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Angel of Death
2002 - R - 91 Mins.
Director: Pepe Danquart
Producer: Marcelo Anciano
Written By: Roy Mitchell, David Hewson (novel)
Starring: Mira Sorvino, Olivier Martinez, F
Review by: Joe Rickey
   
Famed Spanish investigator Maria Delgado (Mira Sorvino, 'Mimic') returns home to Seville during Holy Week to work for Torillo (Féodor Atkine). The problem is, now she is saddled with a partner in the form of Quemada (Olivier Martinez, 'Unfaithful'), an incredibly close-minded and sexist man. Their first case involves the murder of two brothers widely known to have been homosexual. The clues lead to a mysterious religious sect that calls itself the "Brotherhood of Christ", of which the deceased were reportedly members. As she investigates further into the cult, Delgado puts her life on the line more than once and begins to suspect all is not right with her new partner. What's more, the clues lead her to believe the murders may be settling a feud dating back to the Spanish Civil War and involving the lifestyle of the most sacred of Spanish traditions, the Matador.

'Angel of Death' is one thriller that consistently fails to thrill at every turn. The film is blessed with a unique storyline that, in the right hands, could make for a smart and exciting thriller. Unfortunately, director Pepe Danquart hasn't a clue how to stage a scene, let alone generate any sort of continuous heightened tension. Every scene is either clumsily filmed with a blatant case of over-cutting/editing so that nothing is comprehensible or so entirely static that the experience is akin to watching a filmed play. Danquart also shows himself to be wholly inept in his handling of pacing as the film grows more and more tiresome as it drags towards a conclusion that becomes inevitable long before it actually happens.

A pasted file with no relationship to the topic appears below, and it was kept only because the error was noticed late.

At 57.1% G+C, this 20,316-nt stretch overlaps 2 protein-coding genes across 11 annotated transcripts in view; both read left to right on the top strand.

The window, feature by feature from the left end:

Matters are further hindered by screenwriter Roy Mitchell's pedestrian dialogue that reads like something out of some 1970's B-movie starring Charles Bronson. Filled with cliched lines such as "Keep your friends close and your enemies closer", the dialogue is the only consistency in the film in that it manages to be consistently horrid, not that the performances are any great shakes either.

Continuing her downward trend since her Oscar-winning performance in 1995's 'Mighty Aphrodite' that has included the likes of 'WiseGirls' (costarring Mariah Carey) and the turgid romance 'At First Sight' (with Val Kilmer), Mira Sorvino is clearly slumming it here, exerting just enough effort to stay awake and nothing more. Her monotone line readings (even when a little excitement would seem probable) tell the viewer all they need to know about what she thinks of this project.

Olivier Martinez visibly shows his contempt as well but maybe that's supposed to be his character's only discernible trait, who knows? Féodor Atkine is the single cast member who actually seems to be trying here but since his character pretty much disappears halfway through matters aren't much improved by his presence.

Why bother wasting your time on garbage like 'Angel of Death?' It is so entirely dull as to induce a coma on the unsuspecting viewer if they are not careful.
 
Movie Guru Rating
A train wreck.  So bad some may find it unintentionally entertaining.
  1 out of 5 stars

 
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